This story demonstrates why I have passionately been a advocate for pushing for a cure to this dreadful disease for many years
Virginia Commonwealth University researchers asked 232 sickle cell patients to keep diaries.
The Annals of Internal Medicine study found many experienced daily pain – but many tried to cope with it at home, rather than seeking medical help.
Previous research has assumed that, if patients did not seek help, then they were not in pain.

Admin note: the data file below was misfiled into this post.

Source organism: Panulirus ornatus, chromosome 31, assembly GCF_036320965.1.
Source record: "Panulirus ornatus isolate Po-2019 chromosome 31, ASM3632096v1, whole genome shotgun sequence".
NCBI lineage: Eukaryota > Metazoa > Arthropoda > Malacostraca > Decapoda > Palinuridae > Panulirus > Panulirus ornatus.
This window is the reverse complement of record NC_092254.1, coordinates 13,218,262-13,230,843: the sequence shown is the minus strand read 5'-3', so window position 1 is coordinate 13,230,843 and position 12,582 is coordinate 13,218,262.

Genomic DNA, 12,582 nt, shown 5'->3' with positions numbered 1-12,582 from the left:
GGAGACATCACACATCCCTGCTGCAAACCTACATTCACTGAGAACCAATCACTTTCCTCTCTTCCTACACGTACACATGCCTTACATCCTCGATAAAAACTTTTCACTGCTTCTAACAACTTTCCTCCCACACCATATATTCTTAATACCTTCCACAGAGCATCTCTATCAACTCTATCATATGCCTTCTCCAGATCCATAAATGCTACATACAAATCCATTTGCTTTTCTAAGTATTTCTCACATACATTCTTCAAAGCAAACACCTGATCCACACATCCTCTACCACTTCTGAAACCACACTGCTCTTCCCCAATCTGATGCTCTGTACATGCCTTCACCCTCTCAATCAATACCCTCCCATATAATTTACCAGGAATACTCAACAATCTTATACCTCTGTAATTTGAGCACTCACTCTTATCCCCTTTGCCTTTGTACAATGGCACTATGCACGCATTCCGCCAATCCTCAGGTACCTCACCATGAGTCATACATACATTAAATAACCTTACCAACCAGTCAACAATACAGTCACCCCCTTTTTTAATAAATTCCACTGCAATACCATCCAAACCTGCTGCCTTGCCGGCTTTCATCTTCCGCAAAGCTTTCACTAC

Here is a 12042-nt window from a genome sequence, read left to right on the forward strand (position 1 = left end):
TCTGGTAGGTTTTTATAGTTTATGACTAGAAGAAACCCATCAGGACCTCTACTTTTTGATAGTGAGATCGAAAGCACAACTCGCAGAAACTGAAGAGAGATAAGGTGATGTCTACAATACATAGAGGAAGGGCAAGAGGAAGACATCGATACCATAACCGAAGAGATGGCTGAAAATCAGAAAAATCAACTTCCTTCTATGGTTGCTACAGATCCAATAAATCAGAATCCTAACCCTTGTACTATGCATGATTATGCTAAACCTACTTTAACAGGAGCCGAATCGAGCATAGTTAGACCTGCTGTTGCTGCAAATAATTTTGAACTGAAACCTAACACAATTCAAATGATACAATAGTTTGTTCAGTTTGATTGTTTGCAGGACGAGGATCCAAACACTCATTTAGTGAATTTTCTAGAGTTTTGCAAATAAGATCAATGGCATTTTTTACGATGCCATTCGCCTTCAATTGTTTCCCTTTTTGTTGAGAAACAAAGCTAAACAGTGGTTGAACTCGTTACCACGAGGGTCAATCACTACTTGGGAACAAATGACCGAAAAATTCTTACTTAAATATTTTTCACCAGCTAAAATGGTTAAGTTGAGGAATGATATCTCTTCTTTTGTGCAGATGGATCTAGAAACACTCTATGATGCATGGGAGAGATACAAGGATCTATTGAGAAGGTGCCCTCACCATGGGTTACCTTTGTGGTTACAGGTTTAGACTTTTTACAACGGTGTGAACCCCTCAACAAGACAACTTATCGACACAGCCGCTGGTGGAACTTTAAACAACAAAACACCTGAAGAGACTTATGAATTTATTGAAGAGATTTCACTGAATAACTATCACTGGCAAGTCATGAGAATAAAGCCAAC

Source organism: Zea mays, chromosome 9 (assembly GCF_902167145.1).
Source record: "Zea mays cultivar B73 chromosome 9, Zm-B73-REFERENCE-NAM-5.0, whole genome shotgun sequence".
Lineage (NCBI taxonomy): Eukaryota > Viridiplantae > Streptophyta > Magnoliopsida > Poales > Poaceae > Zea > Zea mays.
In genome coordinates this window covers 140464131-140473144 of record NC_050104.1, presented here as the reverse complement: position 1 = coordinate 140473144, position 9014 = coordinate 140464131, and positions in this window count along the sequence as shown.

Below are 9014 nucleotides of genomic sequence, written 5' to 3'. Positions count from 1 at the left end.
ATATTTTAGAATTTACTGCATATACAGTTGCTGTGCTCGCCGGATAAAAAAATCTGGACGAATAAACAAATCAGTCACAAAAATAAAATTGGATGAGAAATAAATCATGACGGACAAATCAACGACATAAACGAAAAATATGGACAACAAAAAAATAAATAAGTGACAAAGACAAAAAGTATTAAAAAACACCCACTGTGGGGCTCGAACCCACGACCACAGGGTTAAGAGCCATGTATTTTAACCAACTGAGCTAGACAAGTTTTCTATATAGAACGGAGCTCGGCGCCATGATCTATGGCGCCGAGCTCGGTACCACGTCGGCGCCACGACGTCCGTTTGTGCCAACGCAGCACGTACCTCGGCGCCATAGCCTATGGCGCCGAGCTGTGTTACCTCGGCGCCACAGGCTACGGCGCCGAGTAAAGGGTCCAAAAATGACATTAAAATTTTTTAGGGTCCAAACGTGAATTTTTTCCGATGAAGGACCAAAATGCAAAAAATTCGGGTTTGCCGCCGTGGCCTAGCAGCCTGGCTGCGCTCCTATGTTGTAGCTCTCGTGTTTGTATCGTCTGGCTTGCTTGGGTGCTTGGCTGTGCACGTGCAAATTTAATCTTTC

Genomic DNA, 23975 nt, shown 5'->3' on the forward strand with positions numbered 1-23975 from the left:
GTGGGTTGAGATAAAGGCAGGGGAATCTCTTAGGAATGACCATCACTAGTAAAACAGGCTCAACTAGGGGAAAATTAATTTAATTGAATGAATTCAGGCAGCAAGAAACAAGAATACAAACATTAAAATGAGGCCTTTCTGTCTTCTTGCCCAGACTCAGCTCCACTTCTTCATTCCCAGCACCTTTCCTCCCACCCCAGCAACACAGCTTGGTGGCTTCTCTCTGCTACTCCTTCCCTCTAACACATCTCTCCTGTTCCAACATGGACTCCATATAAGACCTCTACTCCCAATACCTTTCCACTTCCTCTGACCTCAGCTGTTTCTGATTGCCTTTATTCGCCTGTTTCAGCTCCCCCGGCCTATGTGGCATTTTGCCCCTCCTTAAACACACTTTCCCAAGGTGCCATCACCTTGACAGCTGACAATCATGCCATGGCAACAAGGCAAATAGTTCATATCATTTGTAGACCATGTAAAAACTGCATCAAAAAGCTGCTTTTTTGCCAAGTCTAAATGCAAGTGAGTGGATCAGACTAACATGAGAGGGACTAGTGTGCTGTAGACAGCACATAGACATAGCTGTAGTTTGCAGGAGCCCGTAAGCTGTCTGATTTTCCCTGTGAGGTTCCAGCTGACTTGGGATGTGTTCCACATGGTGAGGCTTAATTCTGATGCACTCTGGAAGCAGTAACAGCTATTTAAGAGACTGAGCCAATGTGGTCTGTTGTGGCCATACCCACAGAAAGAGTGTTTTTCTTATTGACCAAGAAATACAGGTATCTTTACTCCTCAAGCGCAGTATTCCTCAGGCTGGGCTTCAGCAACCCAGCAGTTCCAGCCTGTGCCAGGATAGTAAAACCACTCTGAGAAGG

Sickle cell disease is caused by a mutation in a red blood cell gene that changes smooth, round blood cells into a sickle-shaped or C-shaped cells that are stiff and sticky and tend to clot in blood vessels.
When they get stuck in small blood vessels, the sickle cells block blood flow to the limbs and organs and can cause pain, serious infections, and organ damage, especially in the lungs, kidneys, spleen and brain.
Pain can be both acute – in which case it is known as a crisis – and long-lasting.
In the current study, over half of the sickle cell disease patients completing up to six months of pain diaries reported having pain on a majority of days. Almost one-third had pain nearly every day.